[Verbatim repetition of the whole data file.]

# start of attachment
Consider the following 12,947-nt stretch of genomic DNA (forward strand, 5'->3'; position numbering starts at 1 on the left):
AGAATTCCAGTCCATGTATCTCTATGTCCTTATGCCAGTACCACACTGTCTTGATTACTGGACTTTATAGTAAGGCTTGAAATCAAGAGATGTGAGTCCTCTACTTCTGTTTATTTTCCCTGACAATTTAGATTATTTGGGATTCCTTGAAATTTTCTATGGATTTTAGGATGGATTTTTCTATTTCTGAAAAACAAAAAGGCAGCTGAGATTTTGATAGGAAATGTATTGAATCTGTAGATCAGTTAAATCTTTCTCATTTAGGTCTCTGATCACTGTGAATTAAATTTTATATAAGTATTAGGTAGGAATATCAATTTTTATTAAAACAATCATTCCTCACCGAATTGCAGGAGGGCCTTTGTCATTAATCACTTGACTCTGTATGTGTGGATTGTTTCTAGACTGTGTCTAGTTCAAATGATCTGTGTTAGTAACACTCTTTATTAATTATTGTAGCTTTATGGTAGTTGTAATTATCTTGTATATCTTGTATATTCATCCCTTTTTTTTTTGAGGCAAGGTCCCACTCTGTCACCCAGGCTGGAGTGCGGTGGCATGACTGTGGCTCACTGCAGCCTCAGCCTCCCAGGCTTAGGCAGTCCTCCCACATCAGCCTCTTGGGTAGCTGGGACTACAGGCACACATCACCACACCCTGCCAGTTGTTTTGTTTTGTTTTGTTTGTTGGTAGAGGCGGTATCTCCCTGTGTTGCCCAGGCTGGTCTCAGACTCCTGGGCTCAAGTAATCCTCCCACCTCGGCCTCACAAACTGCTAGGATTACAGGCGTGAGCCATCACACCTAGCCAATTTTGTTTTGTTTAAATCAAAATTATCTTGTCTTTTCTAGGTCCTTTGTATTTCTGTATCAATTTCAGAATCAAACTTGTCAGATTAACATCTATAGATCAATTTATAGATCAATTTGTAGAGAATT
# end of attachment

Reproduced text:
Consider the following 12,947-nt stretch of genomic DNA (forward strand, 5'->3'; position numbering starts at 1 on the left):
AGAATTCCAGTCCATGTATCTCTATGTCCTTATGCCAGTACCACACTGTCTTGATTACTGGACTTTATAGTAAGGCTTGAAATCAAGAGATGTGAGTCCTCTACTTCTGTTTATTTTCCCTGACAATTTAGATTATTTGGGATTCCTTGAAATTTTCTATGGATTTTAGGATGGATTTTTCTATTTCTGAAAAACAAAAAGGCAGCTGAGATTTTGATAGGAAATGTATTGAATCTGTAGATCAGTTAAATCTTTCTCATTTAGGTCTCTGATCACTGTGAATTAAATTTTATATAAGTATTAGGTAGGAATATCAATTTTTATTAAAACAATCATTCCTCACCGAATTGCAGGAGGGCCTTTGTCATTAATCACTTGACTCTGTATGTGTGGATTGTTTCTAGACTGTGTCTAGTTCAAATGATCTGTGTTAGTAACACTCTTTATTAATTATTGTAGCTTTATGGTAGTTGTAATTATCTTGTATATCTTGTATATTCATCCCTTTTTTTTTTGAGGCAAGGTCCCACTCTGTCACCCAGGCTGGAGTGCGGTGGCATGACTGTGGCTCACTGCAGCCTCAGCCTCCCAGGCTTAGGCAGTCCTCCCACATCAGCCTCTTGGGTAGCTGGGACTACAGGCACACATCACCACACCCTGCCAGTTGTTTTGTTTTGTTTTGTTTGTTGGTAGAGGCGGTATCTCCCTGTGTTGCCCAGGCTGGTCTCAGACTCCTGGGCTCAAGTAATCCTCCCACCTCGGCCTCACAAACTGCTAGGATTACAGGCGTGAGCCATCACACCTAGCCAATTTTGTTTTGTTTAAATCAAAATTATCTTGTCTTTTCTAGGTCCTTTGTATTTCTGTATCAATTTCAGAATCAAACTTGTCAGATTAACATCTATAGATCAATTTATAGATCAATTTGTAGAGAATT